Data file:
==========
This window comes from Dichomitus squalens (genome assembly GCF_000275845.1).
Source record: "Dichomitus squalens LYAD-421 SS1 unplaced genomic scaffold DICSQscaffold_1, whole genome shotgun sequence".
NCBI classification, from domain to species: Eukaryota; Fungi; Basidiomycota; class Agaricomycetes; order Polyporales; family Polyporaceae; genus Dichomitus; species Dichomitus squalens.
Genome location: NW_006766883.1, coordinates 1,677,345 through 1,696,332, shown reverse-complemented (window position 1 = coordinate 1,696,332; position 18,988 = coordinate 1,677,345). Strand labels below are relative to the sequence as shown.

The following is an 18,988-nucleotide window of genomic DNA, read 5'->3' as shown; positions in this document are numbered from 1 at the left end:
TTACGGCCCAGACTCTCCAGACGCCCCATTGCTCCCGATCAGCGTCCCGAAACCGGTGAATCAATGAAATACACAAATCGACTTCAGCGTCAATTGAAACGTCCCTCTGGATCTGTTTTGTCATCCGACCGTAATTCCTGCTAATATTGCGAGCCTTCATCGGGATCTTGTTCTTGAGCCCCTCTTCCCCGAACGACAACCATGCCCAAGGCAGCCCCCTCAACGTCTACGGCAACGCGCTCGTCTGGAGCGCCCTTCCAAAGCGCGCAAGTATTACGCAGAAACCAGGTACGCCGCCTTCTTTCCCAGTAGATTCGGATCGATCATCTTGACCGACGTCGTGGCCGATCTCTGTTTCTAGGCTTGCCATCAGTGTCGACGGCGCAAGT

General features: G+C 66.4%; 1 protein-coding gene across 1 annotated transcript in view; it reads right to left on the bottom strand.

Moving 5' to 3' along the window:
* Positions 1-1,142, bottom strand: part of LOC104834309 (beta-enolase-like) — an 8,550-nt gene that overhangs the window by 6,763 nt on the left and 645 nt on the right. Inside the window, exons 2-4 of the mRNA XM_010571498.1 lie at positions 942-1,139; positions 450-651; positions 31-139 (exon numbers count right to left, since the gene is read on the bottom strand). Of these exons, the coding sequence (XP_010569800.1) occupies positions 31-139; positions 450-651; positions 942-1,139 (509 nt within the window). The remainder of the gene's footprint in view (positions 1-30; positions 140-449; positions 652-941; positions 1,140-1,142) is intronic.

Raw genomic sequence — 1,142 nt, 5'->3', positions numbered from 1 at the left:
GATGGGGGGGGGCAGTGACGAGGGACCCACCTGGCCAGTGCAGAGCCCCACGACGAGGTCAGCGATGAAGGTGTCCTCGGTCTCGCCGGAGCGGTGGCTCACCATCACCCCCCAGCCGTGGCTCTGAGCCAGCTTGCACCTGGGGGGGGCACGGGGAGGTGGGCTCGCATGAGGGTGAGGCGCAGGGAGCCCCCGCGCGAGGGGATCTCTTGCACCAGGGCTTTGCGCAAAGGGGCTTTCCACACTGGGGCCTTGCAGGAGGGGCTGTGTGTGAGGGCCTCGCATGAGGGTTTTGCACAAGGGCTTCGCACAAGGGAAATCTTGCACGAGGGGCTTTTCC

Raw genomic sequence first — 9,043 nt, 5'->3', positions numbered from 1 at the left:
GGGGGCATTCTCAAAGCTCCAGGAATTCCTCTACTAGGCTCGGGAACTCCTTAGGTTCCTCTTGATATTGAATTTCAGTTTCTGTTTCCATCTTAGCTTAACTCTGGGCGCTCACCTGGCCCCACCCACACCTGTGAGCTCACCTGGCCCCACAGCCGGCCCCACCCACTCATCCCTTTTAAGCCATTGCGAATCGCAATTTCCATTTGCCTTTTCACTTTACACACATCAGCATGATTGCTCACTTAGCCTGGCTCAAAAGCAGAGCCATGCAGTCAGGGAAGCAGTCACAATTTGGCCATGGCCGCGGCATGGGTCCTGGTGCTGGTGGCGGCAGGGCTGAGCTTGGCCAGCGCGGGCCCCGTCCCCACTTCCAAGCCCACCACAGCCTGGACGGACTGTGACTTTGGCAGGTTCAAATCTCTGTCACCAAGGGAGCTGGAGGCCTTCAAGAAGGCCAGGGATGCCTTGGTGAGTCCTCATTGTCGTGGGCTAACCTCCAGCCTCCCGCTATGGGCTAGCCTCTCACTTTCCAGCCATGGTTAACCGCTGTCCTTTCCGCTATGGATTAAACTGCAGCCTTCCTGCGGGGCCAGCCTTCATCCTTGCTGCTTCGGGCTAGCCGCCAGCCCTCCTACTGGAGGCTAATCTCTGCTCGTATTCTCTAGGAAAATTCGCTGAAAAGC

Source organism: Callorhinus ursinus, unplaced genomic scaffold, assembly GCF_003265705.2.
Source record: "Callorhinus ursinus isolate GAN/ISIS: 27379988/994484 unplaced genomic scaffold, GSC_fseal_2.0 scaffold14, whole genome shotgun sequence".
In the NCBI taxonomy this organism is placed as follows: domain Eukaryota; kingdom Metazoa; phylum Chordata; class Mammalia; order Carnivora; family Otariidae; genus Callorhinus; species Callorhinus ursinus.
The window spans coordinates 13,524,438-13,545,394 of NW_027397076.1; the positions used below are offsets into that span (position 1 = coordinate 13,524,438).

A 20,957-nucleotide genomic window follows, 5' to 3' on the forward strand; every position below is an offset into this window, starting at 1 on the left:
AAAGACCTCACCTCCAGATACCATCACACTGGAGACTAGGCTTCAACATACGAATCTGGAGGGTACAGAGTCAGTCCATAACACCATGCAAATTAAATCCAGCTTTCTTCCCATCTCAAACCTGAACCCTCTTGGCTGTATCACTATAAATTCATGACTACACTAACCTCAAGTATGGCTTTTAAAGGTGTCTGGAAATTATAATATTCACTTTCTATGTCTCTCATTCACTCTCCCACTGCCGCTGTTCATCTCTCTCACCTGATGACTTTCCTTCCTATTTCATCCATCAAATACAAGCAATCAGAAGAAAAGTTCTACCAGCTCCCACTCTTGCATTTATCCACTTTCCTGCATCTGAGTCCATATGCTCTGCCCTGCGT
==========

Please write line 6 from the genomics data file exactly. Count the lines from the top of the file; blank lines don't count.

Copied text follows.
TTACGGCCCAGACTCTCCAGACGCCCCATTGCTCCCGATCAGCGTCCCGAAACCGGTGAATCAATGAAATACACAAATCGACTTCAGCGTCAATTGAAACGTCCCTCTGGATCTGTTTTGTCATCCGACCGTAATTCCTGCTAATATTGCGAGCCTTCATCGGGATCTTGTTCTTGAGCCCCTCTTCCCCGAACGACAACCATGCCCAAGGCAGCCCCCTCAACGTCTACGGCAACGCGCTCGTCTGGAGCGCCCTTCCAAAGCGCGCAAGTATTACGCAGAAACCAGGTACGCCGCCTTCTTTCCCAGTAGATTCGGATCGATCATCTTGACCGACGTCGTGGCCGATCTCTGTTTCTAGGCTTGCCATCAGTGTCGACGGCGCAAGT